Project Outcomes

NSF MCB0816627. “Mechanosensitive Channels and Organelle Morphology.”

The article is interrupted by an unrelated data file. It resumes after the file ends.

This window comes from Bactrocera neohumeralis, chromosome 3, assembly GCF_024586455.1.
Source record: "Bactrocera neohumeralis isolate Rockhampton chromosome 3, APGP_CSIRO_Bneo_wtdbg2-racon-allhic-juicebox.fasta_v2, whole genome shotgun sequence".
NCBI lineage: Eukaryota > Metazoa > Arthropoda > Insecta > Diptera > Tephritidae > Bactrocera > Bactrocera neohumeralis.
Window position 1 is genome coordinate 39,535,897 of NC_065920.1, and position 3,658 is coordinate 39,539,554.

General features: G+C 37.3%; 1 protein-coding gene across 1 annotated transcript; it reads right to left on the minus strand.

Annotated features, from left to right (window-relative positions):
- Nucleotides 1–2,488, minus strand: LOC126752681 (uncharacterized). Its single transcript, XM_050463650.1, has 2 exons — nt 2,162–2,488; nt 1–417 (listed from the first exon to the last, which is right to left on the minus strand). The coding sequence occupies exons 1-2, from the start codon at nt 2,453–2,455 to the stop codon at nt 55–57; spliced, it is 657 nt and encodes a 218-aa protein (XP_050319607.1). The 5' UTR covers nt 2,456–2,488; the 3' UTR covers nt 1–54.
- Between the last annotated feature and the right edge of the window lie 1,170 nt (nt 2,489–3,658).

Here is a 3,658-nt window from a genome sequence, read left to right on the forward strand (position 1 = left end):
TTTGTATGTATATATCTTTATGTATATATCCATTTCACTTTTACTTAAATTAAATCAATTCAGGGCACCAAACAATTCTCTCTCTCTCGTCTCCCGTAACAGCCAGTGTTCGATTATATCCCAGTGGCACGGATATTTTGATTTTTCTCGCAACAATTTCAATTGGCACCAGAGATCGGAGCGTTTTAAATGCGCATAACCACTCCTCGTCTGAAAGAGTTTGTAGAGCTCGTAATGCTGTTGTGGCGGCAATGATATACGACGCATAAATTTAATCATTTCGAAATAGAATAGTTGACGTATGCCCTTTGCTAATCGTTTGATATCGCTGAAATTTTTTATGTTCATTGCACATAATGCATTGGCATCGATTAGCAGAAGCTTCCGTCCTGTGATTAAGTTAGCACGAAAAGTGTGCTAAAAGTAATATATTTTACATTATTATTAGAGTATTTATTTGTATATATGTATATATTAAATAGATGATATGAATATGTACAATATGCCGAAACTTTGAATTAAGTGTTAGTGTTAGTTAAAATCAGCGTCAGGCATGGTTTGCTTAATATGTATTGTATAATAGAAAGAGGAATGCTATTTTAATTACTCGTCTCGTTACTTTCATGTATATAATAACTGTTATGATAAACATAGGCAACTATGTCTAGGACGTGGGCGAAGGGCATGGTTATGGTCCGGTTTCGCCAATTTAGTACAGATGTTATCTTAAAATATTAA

We often think of plants as static, unmoving and unfeeling. In fact, plants are constantly sensing and responding to incoming information about their environment, though their responses may not be easily observed. One type of information to which plants must respond is mechanical force—such as gravity, touch, or tension. We are interested in a class of proteins, called mechanosensitive channels, which serve to sense and respond to mechanical force. Though these mechanosensitive channels were first characterized in bacteria, they are also found in plants and some fungi. The research supported by this award was designed to study how two mechanosensitive channels function in the model organism Arabidopsis thaliana, a small flowering plant. The results of our experiments gave us a number of new insights into how mechanical forces are sensed and perceived by plants, by their cells, and by the organelles inside their cells. In particular, we learned how the molecular machines that control the division and propagation of chloroplasts (the organelles inside plant cells that conduct photosynthesis) are affected by mechanical force, and how organelles deal with mechanical force from inside the cell. We also learned about the evolutionary relationship between the strategies used by bacteria and by plants to respond to similar environmental challenges.